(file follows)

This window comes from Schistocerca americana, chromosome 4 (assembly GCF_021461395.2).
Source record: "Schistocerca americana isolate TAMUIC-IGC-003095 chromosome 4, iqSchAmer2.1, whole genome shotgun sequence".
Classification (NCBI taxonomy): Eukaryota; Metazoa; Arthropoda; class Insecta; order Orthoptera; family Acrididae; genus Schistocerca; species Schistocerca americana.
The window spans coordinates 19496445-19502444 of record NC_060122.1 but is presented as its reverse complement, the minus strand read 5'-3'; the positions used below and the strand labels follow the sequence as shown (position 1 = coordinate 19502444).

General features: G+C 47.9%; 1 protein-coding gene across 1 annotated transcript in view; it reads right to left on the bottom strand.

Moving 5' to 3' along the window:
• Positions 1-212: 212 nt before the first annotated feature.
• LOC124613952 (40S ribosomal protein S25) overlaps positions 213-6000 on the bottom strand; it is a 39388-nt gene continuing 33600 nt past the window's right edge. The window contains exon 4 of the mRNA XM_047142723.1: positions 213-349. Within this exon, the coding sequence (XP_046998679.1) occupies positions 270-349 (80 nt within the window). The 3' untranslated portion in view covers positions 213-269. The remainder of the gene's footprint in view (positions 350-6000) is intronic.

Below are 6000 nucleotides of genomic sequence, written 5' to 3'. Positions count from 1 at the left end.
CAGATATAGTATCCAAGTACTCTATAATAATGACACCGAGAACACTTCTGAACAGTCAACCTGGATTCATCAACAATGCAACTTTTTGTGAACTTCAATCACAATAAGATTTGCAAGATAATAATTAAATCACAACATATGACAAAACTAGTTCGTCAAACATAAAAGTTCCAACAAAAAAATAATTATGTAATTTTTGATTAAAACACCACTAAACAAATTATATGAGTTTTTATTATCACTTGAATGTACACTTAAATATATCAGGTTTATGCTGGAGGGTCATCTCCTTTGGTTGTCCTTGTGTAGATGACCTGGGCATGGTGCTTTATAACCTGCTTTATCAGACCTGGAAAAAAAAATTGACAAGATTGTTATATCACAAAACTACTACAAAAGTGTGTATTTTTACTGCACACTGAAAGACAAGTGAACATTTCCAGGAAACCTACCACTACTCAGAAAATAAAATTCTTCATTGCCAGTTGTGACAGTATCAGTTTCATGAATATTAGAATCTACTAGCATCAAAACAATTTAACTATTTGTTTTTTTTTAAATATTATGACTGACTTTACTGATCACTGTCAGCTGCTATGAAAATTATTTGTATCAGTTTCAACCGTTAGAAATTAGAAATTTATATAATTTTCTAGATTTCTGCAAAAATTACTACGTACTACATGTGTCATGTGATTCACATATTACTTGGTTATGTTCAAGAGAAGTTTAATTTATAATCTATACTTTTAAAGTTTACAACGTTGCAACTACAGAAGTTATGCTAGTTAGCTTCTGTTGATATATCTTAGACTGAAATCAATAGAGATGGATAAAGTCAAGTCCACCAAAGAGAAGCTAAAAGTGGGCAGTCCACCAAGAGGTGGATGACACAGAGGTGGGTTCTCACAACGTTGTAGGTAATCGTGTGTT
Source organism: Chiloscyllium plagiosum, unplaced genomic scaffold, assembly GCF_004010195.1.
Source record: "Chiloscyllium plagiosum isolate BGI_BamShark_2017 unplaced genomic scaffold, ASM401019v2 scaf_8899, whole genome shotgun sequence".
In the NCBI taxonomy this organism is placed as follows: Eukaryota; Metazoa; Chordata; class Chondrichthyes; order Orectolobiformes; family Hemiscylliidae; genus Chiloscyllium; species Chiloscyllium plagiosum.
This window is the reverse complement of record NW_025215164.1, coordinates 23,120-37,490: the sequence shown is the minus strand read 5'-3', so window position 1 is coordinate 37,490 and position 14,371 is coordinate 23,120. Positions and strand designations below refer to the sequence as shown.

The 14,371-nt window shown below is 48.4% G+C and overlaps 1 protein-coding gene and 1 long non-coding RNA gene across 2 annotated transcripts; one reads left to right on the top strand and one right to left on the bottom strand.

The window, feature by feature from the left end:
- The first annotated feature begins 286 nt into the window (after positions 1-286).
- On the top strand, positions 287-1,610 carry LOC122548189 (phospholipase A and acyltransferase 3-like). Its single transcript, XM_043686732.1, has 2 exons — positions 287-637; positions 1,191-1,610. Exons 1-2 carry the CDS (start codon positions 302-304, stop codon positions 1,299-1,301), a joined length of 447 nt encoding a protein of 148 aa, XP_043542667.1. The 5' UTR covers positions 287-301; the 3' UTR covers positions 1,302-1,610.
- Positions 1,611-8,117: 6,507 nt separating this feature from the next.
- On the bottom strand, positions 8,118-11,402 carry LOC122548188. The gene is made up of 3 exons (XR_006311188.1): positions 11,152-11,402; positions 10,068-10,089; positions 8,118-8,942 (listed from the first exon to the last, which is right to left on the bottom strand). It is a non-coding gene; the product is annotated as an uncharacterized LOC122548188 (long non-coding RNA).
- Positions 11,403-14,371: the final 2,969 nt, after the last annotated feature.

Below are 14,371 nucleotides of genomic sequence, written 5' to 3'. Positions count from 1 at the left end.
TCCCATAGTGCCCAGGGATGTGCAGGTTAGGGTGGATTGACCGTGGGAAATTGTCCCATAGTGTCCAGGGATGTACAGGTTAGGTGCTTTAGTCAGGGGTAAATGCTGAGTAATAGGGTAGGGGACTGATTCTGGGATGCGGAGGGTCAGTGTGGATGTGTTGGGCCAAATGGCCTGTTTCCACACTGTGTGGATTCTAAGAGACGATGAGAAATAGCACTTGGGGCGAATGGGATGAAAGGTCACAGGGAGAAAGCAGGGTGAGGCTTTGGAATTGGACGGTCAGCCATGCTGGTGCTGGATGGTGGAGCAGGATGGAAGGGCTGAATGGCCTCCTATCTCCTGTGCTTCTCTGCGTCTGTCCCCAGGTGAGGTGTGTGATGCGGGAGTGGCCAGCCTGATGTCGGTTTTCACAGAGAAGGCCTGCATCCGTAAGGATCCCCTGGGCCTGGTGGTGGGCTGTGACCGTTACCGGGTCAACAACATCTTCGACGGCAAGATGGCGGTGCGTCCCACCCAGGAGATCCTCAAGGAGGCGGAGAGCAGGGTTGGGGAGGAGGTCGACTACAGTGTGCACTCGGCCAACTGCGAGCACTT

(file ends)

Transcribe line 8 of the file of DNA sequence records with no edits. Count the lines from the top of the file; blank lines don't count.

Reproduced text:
• LOC124613952 (40S ribosomal protein S25) overlaps positions 213-6000 on the bottom strand; it is a 39388-nt gene continuing 33600 nt past the window's right edge. The window contains exon 4 of the mRNA XM_047142723.1: positions 213-349. Within this exon, the coding sequence (XP_046998679.1) occupies positions 270-349 (80 nt within the window). The 3' untranslated portion in view covers positions 213-269. The remainder of the gene's footprint in view (positions 350-6000) is intronic.